Date Published: October 4, 2018
Publisher: Public Library of Science
Author(s): Yuki Sano, Akira Iwata, Hideyuki Wanaka, Mina Matsui, Saki Yamamoto, Junichiro Koyanagi, Hiroshi Iwata, Jose María Blasco.
Total knee arthroplasty (TKA) is aimed mainly at reducing pain and restoring mobility. However, mobility deficits can persist even longer than 1 year. The trunk function and movement velocity of any region have been recently recognized to be critical for determining mobility in older people. Therefore, the main goal of this quasi-randomized trial is to clarify the effectiveness of a novel training method, the seated side tapping (SST) training, for improving mobility by focusing on movement velocity of trunk function in the short term after TKA.
SST training consists of side trunk movements repeated as quickly as possible in a seated position. All participants after TKA were randomly assigned to the SST training group (n = 37) or control training group (n = 38). The participants in the SST group performed SST training plus the standard rehabilitation program 5 days per week for 3 weeks after TKA, while the control group performed only the standard rehabilitation programs. The primary outcome was the effect of SST training on mobility, indicated by gait speed and the timed up and go test (TUG) time. Measurements were performed before and 1, 2, and 3 weeks after surgery.
At all-time points, the patients in the SST group showed significantly better mobility, despite that knee function, represented by muscle strength, range of motion, and degree of pain at the knee joint, was similar in both groups. The difference in gait speed between the groups was >0.1 m/s at all time points, which is clinically significant.
SST training significantly improved patients’ mobility within 3 weeks after TKA, despite that no additional benefit was observed in knee function. The findings in this study indicate that SST training may be considered as a part of the rehabilitation program after TKA, although further evaluation of its long-term effectiveness is needed.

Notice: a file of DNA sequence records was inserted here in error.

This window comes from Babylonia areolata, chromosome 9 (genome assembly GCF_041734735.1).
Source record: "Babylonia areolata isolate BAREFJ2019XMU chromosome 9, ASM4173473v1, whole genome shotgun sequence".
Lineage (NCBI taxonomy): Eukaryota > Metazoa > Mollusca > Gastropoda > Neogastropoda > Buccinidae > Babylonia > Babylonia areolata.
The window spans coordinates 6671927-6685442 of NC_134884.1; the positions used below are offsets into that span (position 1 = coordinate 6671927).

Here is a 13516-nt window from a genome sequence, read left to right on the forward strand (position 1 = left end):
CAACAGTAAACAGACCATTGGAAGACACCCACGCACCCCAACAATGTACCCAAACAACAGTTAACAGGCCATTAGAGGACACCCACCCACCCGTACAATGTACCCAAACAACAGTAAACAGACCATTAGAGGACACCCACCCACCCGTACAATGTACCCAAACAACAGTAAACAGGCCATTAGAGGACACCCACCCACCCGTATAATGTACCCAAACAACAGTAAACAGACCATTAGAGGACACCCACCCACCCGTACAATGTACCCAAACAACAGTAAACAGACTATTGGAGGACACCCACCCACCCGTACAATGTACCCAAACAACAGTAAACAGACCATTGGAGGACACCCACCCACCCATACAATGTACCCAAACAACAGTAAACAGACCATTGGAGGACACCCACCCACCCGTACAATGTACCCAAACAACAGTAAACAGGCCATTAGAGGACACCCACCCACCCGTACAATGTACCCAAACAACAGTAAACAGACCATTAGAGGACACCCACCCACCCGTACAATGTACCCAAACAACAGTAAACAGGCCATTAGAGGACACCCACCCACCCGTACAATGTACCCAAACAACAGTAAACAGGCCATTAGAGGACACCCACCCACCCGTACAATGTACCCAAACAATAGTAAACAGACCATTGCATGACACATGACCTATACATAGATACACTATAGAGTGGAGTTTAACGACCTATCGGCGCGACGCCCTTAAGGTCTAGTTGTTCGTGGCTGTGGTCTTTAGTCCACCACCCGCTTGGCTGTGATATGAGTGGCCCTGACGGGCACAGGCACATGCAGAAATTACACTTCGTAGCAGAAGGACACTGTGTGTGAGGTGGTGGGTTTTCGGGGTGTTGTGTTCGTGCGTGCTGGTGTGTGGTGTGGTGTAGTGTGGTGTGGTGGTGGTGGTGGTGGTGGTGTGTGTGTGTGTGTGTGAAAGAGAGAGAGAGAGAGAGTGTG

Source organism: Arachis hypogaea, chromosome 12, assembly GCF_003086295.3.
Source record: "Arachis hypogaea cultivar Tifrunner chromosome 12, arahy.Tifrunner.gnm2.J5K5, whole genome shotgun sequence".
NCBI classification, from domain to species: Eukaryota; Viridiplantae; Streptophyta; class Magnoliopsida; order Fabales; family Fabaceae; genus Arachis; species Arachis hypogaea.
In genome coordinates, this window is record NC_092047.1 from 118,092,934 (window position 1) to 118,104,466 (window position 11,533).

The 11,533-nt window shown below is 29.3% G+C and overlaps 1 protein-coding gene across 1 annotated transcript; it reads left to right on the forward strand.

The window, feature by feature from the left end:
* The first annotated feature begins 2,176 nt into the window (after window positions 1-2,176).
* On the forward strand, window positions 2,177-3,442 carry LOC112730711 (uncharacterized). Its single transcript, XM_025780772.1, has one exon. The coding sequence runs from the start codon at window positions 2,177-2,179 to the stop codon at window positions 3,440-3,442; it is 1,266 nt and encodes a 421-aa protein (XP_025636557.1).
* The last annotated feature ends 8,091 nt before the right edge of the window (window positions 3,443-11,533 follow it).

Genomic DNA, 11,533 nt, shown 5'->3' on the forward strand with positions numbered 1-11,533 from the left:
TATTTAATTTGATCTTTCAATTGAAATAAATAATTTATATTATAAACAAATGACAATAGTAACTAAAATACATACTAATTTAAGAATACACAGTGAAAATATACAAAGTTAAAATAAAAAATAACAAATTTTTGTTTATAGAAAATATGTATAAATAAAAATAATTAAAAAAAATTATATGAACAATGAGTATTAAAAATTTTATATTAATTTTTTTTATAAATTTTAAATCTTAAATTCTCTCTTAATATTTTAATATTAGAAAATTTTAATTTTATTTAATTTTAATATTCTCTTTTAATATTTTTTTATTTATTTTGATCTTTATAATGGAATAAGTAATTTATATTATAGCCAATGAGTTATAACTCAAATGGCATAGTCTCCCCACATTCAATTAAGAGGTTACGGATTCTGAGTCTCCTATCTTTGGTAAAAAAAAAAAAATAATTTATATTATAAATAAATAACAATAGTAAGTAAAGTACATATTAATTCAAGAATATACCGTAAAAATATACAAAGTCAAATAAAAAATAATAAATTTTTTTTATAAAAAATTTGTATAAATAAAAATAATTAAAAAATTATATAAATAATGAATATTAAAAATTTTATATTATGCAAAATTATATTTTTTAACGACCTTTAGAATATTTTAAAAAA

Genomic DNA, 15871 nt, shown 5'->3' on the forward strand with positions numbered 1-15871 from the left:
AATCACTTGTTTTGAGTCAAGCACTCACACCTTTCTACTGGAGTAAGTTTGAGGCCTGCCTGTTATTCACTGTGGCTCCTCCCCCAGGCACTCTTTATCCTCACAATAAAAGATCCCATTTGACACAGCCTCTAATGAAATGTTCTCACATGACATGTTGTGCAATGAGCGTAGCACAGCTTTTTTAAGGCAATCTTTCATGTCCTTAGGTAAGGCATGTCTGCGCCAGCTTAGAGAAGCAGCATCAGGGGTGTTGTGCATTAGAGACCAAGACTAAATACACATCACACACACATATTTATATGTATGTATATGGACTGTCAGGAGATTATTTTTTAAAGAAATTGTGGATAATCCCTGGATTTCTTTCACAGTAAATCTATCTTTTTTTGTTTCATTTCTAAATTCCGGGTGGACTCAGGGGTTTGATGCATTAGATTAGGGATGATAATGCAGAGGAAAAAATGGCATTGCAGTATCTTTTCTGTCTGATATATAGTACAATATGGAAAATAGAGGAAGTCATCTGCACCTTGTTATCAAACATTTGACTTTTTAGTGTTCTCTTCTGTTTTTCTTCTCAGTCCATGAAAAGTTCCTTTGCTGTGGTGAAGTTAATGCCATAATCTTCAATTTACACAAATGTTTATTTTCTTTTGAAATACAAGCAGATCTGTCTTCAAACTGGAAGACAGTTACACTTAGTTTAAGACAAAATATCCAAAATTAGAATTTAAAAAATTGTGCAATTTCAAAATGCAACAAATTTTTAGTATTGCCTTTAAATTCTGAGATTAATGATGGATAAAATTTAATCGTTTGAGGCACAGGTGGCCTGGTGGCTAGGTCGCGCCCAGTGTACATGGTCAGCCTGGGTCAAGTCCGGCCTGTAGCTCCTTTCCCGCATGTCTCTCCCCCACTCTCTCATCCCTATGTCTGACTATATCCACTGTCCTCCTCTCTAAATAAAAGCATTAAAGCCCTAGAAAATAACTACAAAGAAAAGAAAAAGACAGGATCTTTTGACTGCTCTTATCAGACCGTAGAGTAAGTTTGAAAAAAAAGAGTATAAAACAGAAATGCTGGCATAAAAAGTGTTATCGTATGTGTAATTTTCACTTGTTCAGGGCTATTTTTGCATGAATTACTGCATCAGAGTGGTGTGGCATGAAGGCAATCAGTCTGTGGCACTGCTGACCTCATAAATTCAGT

University Hospital Medical Information Network Clinical Trials Registry (UMIN-CTR; UMIN000027909).
Knee osteoarthritis (OA) is one of the most frequent causes of disability in older people, and total knee arthroplasty (TKA) is usually indicated as a surgical intervention for end-stage knee OA with the aims of pain relief, deformity correction, improvement of knee function, and restoration of locomotor function [1–3]. Even though TKA reduces pain and improves overall health-related quality of life in 90% of patients with a high patient satisfaction rate , recovery of locomotor function after TKA to a normal level is not common [5, 6]. A previous study demonstrated that patients 1 month after TKA had a 50% longer timed up and go test (TUG) time and walked 40% shorter distance in the 6-minute walking test than those before surgery . Another study also showed that the gait speed of patients who underwent TKA was not fully recovered even at 1 year after TKA as compared with the age-matched controls . To maintain or restore mobility after TKA, rehabilitation programs thus far have mainly focused on knee function, represented by knee joint pain , muscle strength of the quadriceps and hamstrings , and ranges of motion of knee flexion and extension .
A total of 105 participants provided informed consent for enrollment in this study before TKA (Fig 1). Among the participants enrolled, 24 were excluded from analysis because they could not walk without a walker for ≥10 m at 1 week after surgery. One participant in the SST group was excluded because of stroke after TKA, which required medical intervention. Two patients (1 in each group) did not complete the study course, as they were prematurely discharged at 2 weeks after TKA, which means that they had no data for the third week. Three participants were excluded for lack of data (1 in the SST group and 2 in the control group). After excluding 30 of the 105 original participants, 75 were finally included in the analysis. In this study, no adverse event caused by any rehabilitation training was reported. Among the 75 participants, 37 were assigned to the SST group and 38 to the control group. The proportions of participants by each surgeon were similar in each group, and no significant difference was observed in the chi-square test (p = 0.605; Table 1).
The purpose of this study was to assess the beneficial effects of SST training, which focuses on the quickness of trunk movement, on mobility in patients who had undergone TKA. As predicted, SST training produced a significant improvement in mobility as represented by gait speed and TUG time over the first 3 weeks after TKA, but no significant difference was observed in postoperative improvement in knee function, represented by knee range of motion and quadriceps and hamstrings muscle strengths. The differences in gait speed between the groups with and without SST training from the first to the third week after TKA were 0.13, 0.11, and 0.11 m/s, respectively. These values all exceed 0.1 m/s, which is generally accepted as a clinically relevant difference [21, 22]. We previously demonstrated that SST is a good indicator for predicting mobility in older people. Furthermore, this study suggests that SST training is an effective intervention with which to improve mobility in patients who have undergone TKA.